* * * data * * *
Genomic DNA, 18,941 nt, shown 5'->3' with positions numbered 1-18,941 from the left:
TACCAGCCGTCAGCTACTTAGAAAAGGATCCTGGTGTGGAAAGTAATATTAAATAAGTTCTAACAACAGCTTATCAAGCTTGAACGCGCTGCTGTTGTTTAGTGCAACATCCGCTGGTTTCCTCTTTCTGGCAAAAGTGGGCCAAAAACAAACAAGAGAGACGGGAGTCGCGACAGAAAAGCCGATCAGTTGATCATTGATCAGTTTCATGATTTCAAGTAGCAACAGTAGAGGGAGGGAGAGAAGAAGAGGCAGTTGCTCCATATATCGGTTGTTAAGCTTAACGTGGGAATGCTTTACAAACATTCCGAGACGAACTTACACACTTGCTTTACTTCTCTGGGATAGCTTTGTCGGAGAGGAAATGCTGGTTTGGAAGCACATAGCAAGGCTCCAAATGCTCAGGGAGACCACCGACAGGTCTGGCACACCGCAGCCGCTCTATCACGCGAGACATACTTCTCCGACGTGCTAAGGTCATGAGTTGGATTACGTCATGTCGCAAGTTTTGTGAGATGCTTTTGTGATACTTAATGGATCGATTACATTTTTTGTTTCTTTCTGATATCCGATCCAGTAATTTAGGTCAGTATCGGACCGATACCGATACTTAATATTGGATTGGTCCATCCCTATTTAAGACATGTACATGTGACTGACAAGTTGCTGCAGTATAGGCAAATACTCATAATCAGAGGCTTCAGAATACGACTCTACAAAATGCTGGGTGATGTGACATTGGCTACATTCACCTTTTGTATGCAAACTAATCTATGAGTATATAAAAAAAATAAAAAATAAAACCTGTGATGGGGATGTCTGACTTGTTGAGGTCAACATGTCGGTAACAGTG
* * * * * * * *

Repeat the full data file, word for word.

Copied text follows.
Genomic DNA, 18,941 nt, shown 5'->3' with positions numbered 1-18,941 from the left:
TACCAGCCGTCAGCTACTTAGAAAAGGATCCTGGTGTGGAAAGTAATATTAAATAAGTTCTAACAACAGCTTATCAAGCTTGAACGCGCTGCTGTTGTTTAGTGCAACATCCGCTGGTTTCCTCTTTCTGGCAAAAGTGGGCCAAAAACAAACAAGAGAGACGGGAGTCGCGACAGAAAAGCCGATCAGTTGATCATTGATCAGTTTCATGATTTCAAGTAGCAACAGTAGAGGGAGGGAGAGAAGAAGAGGCAGTTGCTCCATATATCGGTTGTTAAGCTTAACGTGGGAATGCTTTACAAACATTCCGAGACGAACTTACACACTTGCTTTACTTCTCTGGGATAGCTTTGTCGGAGAGGAAATGCTGGTTTGGAAGCACATAGCAAGGCTCCAAATGCTCAGGGAGACCACCGACAGGTCTGGCACACCGCAGCCGCTCTATCACGCGAGACATACTTCTCCGACGTGCTAAGGTCATGAGTTGGATTACGTCATGTCGCAAGTTTTGTGAGATGCTTTTGTGATACTTAATGGATCGATTACATTTTTTGTTTCTTTCTGATATCCGATCCAGTAATTTAGGTCAGTATCGGACCGATACCGATACTTAATATTGGATTGGTCCATCCCTATTTAAGACATGTACATGTGACTGACAAGTTGCTGCAGTATAGGCAAATACTCATAATCAGAGGCTTCAGAATACGACTCTACAAAATGCTGGGTGATGTGACATTGGCTACATTCACCTTTTGTATGCAAACTAATCTATGAGTATATAAAAAAAATAAAAAATAAAACCTGTGATGGGGATGTCTGACTTGTTGAGGTCAACATGTCGGTAACAGTG